The U.S. Supreme Court agreed to settle whether statute requires the IRS to notify third parties when summoning bank records to collect another person’s unpaid taxes, an issue over which circuit courts are split.
At issue is the extent of the exception in Code Sec. 7609(c)(2)(D)(i) and when the IRS must give notice to third-party recordkeepers. Specifically, the Court will decide if the exception applies only if the delinquent taxpayer has a legal interest in summoned records, or if no notice is necessary so long as the IRS believes that the summoned records will assist in collecting outstanding liabilities.
On December 9, the Court granted the cert petition of Hanna Polselli and two law firms, Abraham & Rose, PLC and Jerry R. Abraham, PC. Hanna is the wife of Remo Polselli, who owed the IRS $2 million having underpaid his taxes for over 10 years. Remo enlisted the services of the two firms, and an IRS investigator had reason to believe he was using his wife’s accounts to shield his activities.
Hanna and the firms in June 2022 challenged the Sixth Circuit’s decision to uphold the U.S. District Court for the Eastern District of Michigan’s dismissal of the petitioner’s suit to quash the IRS summons on their bank records. Generally, the IRS as a government agency has sovereign immunity from suit unless there exists a specific statutory waiver. Both the district and circuit courts found that, under the plain language of Code Sec. 7609(c)(2)(D)(i), the IRS was not required to issue notices to the petitioners because the summonses were “in aid of collection” of Remo’s liability.
“Because the United States waives sovereign immunity only when a taxpayer entitled to notice challenges a summons, the district court lacked subject-matter jurisdiction over Petitioners’ proceedings to quash the summonses,” read the Sixth Circuit’s January 7, 2022, opinion, authored by Judge Karen Moore.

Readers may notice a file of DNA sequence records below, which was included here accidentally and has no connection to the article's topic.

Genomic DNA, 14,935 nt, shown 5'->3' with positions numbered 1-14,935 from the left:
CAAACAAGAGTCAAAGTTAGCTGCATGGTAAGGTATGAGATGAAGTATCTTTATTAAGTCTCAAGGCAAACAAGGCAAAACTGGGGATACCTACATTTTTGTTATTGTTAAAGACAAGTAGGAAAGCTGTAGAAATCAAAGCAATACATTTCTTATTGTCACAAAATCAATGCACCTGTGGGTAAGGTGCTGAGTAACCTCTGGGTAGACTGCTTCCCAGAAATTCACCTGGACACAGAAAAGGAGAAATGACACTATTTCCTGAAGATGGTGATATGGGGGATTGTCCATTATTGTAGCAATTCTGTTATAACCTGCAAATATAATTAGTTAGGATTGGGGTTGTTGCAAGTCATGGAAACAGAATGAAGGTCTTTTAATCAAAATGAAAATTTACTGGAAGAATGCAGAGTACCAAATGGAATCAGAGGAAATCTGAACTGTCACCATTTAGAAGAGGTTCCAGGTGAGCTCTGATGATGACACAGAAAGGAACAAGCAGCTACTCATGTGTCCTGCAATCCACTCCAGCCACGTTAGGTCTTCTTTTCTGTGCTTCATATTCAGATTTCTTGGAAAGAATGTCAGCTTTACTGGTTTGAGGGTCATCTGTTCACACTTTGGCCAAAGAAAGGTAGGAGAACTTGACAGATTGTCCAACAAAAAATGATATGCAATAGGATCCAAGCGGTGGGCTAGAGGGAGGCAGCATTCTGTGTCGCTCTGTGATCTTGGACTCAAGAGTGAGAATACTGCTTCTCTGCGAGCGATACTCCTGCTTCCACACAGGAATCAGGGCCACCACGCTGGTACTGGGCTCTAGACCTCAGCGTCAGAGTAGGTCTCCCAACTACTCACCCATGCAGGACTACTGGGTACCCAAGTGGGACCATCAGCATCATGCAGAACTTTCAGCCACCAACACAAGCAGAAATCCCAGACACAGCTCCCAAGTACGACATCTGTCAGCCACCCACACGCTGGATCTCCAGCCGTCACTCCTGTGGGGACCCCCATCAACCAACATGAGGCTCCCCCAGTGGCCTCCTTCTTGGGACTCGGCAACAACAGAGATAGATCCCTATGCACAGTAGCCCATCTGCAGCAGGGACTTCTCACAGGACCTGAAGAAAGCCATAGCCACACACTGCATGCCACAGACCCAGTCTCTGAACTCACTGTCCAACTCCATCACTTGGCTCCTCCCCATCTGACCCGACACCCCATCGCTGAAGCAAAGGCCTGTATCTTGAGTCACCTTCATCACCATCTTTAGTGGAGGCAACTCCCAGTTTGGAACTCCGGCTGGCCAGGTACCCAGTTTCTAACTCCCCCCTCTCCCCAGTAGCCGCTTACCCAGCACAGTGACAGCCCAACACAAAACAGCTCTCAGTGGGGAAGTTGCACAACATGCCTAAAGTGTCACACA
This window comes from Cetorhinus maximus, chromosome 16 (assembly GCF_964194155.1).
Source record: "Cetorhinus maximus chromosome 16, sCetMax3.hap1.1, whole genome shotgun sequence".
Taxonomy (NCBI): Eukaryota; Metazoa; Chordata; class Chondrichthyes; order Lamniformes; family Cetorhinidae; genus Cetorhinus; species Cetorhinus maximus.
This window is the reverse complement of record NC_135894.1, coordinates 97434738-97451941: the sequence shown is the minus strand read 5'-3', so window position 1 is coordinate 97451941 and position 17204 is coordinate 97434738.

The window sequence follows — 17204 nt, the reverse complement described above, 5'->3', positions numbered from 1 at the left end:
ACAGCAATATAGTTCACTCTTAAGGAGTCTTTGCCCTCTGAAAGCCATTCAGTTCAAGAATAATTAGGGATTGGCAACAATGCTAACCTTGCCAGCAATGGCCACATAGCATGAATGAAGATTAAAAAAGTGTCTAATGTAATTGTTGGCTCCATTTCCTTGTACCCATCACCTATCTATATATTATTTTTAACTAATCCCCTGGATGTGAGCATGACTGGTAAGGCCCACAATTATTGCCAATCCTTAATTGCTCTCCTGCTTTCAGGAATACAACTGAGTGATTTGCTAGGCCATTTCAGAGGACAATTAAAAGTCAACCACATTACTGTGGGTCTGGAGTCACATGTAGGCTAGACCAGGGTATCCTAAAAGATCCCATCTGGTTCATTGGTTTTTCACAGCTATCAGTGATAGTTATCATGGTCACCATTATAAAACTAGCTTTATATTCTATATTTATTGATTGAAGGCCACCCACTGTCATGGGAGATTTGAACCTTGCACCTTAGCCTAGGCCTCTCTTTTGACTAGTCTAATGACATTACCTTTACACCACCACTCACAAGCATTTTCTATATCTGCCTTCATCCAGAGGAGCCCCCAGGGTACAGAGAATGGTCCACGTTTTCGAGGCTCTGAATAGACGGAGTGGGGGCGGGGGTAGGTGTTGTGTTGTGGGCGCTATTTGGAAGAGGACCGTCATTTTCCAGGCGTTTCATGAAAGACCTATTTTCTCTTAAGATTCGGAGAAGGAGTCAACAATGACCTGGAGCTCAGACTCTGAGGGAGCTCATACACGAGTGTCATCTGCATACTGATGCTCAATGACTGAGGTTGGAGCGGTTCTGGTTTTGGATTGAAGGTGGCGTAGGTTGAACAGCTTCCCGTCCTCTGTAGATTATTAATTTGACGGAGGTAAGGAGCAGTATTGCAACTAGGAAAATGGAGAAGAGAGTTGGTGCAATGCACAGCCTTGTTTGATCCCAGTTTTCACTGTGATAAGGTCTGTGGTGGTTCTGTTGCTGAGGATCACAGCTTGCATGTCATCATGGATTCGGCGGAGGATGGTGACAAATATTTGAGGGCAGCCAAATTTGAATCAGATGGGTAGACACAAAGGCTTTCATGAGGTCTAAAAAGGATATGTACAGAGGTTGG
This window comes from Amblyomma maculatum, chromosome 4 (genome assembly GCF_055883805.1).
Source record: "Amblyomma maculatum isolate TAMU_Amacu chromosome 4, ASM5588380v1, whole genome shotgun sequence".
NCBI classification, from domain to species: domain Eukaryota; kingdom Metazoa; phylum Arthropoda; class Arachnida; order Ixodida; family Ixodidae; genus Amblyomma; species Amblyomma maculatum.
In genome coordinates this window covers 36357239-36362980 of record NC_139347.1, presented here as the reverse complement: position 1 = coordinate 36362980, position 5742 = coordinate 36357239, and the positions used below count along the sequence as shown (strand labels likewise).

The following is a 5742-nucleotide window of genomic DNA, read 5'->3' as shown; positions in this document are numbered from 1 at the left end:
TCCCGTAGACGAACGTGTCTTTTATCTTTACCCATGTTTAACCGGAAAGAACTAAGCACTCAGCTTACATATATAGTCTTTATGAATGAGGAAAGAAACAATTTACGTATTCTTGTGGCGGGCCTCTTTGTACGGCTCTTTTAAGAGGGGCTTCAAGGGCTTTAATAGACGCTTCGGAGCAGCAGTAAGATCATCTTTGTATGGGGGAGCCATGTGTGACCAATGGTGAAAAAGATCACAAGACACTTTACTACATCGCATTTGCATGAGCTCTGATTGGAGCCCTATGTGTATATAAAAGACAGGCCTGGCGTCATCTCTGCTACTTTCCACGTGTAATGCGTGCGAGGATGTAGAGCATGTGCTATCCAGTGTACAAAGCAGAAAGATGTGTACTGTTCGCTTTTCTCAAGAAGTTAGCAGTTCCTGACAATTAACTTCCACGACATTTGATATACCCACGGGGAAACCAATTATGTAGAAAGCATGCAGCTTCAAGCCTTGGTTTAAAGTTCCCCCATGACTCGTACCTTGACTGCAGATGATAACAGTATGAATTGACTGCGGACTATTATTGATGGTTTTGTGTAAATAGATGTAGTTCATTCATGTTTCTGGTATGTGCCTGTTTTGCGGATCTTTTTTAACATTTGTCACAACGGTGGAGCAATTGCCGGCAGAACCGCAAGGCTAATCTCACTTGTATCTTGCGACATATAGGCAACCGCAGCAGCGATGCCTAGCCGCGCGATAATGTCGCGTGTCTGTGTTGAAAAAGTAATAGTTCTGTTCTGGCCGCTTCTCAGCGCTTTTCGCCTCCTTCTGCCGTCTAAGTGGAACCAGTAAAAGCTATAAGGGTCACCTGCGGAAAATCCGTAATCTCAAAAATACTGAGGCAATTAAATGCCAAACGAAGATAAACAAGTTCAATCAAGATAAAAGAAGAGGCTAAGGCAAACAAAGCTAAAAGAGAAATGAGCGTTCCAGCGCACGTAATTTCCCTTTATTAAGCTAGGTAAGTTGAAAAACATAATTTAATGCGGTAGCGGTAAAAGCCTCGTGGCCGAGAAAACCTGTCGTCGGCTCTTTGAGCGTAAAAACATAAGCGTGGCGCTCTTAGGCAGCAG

The petitioners’ in their June 24, 2022, filing pointed to a Ninth Circuit decision differing from the views of the Sixth and Seventh circuits, prompting the Supreme Court to resolve a 1-2 split. The Ninth Circuit found that “when the IRS issues a summons to a third-party-recordkeeper, it must give notice to the person identified in the summons unless the delinquent taxpayer owns or has a similar legal interest in the summoned records,” according to the cert petition.
In its October reply brief the IRS reiterated that seizing records directly correlated with its efforts to perform its duty as the government’s tax collector. The agency further contended that obtaining information on Hanna’s business dealings would point them in the right direction.
“Because those dealings suggest that Mr. Polselli might have access to, and might use, accounts titled in Mrs. Polselli’s name, the government determined that obtaining Mrs. Polselli’s financial records might aid the government in locating assets that Mrs. Polselli held as Mr. Polselli’s nominee or alter ego,” read the brief.
For more information about statutory exceptions to the special procedures for third-party summonses, see Checkpoint’s Federal Tax Coordinator ¶T-1255.
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